Wednesday, April 28, 2010

Autistic Artist draws cities from memory

Artist to draw Sydney from memory
Talent discovered when he was just five
Diagnosed with autism at three-years-old
Artist Stephen Wiltshire drawing the New York landscape from memory. This week he will attempt Sydney's skyline 

Article Shared from - Weird True Freaky

AN ARTIST who can draw a city skyline after looking at it for a few minutes is set to take on Sydney.

Stephen Wiltshire will arrive in Australia this week to show off his extraordinary talent for drawing cities in intricate detail.

The 36-year-old artist, who was diagnosed with autism when he was three, hopes to produce a poster-size pen and ink drawing of the harbour city after examining its skyline for just 20 minutes.

He's already impressed many around the world with his large-scale intricate panoramas of New York and London.

Before drawing those two world-famous cities, he memorised the position and size of hundreds of buildings and landmarks while on 20-minute helicopter rides.

His four-metre long panorama of London on a curved canvas took five days to complete in 2007, with not one sneak peak at a photograph of the city for help.

Last October he followed up with a jaw-dropping 5.5 metre-long drawing of New York City, including the Empire State Building, which took just three days.

When he arrives in Australia, one of Mr Wiltshire's first stops will be Sydney Tower so he can gain a birdseye view of the skyline before getting down to work at Customs House on Tuesday.

Sitting in his tiny studio perched in a loft above his gallery on London's famous Pall Mall, the quietly spoken artist is excited about his first visit to Australia.

"I have never been there before," he said.

"I wanted to go because it's a nice, beautiful city. It's going to be amazing."

Mr Wiltshire has been invited to Sydney by Autism Spectrum Australia (Aspect) to mark Autism month.

His arrival was delayed by more than a week because of the recent disruption to air travel in Europe following the Icelandic volcano eruption.

While he won't decide on what exactly will be in his Sydney drawing until the last minute, he admits remembering all the detail of a city's skyline is difficult even though he makes it look relatively easy.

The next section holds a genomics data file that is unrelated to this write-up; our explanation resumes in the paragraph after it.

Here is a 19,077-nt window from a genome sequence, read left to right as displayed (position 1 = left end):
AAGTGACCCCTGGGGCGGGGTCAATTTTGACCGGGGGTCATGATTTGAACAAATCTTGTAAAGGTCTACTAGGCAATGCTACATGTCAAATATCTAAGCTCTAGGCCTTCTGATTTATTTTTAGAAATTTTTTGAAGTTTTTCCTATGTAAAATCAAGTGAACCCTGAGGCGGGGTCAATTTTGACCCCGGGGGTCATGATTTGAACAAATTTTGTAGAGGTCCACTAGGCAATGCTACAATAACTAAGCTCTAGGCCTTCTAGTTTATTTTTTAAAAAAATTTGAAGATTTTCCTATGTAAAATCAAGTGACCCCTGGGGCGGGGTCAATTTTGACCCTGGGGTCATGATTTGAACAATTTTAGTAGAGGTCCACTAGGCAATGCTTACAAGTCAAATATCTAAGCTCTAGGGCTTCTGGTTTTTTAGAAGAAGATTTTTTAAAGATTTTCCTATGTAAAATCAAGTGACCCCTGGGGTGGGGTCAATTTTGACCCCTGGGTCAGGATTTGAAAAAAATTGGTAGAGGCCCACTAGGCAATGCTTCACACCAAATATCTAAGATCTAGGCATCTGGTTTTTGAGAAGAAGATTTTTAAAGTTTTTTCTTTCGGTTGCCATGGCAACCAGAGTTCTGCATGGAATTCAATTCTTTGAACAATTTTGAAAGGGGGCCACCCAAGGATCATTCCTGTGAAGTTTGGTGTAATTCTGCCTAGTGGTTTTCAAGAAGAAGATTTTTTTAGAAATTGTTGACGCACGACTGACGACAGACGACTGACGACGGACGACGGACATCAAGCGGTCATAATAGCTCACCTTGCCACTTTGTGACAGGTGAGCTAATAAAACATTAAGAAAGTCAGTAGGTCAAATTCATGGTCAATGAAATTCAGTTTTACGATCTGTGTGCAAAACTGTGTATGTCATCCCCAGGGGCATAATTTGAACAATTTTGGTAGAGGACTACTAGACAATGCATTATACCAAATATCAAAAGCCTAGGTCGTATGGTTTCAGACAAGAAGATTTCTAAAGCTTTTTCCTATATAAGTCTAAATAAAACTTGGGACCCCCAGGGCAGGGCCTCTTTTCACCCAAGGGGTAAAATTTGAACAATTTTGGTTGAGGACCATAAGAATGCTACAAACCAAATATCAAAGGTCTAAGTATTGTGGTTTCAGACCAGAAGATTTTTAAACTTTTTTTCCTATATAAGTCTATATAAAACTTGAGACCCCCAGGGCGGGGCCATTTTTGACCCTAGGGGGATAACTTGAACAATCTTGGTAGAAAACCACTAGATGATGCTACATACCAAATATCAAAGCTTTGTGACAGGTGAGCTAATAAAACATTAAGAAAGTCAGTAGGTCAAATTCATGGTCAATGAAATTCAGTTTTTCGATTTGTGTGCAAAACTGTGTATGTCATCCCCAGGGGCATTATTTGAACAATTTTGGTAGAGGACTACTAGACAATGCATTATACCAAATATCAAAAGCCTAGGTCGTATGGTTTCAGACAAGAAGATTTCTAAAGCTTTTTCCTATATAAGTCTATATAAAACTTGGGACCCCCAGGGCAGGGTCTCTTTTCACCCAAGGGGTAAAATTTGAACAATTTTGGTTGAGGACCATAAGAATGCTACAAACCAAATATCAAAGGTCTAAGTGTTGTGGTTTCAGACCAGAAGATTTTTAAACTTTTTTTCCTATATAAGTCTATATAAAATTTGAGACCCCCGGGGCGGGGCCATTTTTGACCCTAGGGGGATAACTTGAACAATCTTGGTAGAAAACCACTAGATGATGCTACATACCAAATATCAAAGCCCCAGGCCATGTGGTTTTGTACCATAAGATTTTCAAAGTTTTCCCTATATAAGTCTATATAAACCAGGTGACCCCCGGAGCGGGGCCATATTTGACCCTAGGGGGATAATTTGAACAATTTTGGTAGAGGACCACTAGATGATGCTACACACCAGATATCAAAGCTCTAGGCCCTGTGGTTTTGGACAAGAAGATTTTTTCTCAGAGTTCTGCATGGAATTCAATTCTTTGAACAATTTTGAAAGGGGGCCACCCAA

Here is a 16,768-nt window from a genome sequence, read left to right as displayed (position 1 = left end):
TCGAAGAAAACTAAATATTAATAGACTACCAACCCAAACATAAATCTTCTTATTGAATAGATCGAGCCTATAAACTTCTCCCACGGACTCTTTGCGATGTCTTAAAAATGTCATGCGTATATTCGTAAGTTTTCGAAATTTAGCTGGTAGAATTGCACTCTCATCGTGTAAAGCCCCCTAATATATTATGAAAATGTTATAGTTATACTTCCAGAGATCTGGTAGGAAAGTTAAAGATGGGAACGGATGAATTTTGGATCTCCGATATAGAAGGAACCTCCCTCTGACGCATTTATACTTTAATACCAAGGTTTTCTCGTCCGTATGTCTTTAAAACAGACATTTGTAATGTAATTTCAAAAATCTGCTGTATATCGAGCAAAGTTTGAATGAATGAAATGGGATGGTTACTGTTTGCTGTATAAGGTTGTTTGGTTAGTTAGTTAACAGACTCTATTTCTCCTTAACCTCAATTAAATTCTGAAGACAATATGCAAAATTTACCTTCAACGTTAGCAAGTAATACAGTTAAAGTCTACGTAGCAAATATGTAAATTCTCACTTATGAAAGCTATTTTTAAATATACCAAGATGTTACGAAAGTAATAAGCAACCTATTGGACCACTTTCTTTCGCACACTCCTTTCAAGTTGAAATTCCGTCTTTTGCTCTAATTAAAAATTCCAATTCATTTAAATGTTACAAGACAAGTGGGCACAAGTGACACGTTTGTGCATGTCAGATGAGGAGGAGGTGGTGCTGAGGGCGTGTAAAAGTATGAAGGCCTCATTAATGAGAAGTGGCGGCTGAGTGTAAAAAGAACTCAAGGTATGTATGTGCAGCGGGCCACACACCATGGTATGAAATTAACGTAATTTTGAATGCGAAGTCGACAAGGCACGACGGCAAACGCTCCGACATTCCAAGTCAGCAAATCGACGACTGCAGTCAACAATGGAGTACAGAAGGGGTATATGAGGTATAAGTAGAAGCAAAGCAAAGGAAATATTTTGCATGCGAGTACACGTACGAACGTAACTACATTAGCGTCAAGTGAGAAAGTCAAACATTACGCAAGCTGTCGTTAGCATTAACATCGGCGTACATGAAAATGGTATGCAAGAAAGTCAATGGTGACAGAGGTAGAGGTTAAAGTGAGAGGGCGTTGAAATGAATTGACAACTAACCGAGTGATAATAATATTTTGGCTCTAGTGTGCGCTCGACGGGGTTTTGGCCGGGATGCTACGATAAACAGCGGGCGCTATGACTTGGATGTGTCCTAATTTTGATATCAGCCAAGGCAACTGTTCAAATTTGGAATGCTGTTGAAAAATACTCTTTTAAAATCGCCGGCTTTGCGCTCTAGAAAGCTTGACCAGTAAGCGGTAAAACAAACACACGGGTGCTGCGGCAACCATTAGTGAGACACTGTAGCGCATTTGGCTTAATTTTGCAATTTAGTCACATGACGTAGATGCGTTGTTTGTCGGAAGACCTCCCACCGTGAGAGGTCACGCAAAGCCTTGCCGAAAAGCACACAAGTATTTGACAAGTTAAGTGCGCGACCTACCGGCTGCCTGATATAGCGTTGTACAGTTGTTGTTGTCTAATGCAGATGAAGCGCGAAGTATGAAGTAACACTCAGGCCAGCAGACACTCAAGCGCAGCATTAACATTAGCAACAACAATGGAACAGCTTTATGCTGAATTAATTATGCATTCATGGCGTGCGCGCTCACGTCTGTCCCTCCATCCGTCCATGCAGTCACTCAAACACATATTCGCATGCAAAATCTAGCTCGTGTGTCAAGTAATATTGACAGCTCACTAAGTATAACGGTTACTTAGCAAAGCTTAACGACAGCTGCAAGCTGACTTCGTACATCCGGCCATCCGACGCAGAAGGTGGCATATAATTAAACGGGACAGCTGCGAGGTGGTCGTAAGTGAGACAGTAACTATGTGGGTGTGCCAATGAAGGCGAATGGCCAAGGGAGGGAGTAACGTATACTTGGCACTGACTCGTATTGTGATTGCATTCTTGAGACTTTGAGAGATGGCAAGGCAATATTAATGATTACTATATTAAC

"I find it hard work to put in lots of information in just a few days," he said.

"Sometimes it's hard to remember because there's lots of detail.

"My favourite is New York. They have the big avenues and lots of yellow taxi cabs. The traffic is chaotic and it's full of people."

Stephen's amazing talent for drawing was discovered when he was just five years old and sketching London's double decker buses.

His family and teachers soon discovered that his art work was one of the key ways he could communicate.

By age nine he had moved on to St Paul's Cathedral, the Houses of Parliament and Tower Bridge.

His works were so good that Sir Hugh Casson of the Royal Academy described him as "the best child artist in Britain".

Then as a teenager his attention switched to American cars such as Cadillacs and Buicks before enrolling as a fine arts student at City & Guilds.

In 2006, he was awarded an MBE for services to art by Prince Charles.

Aspect's education and research executive director, Dr Trevor Clark, hopes Mr Wiltshire's talents will help raise awareness of the one in 160 Australian children with autism.

"Stephen's talent is rare, but he highlights how important it is for potential to be realised and developed from an early age and how this can help with developing independence and self expression,'' he said.

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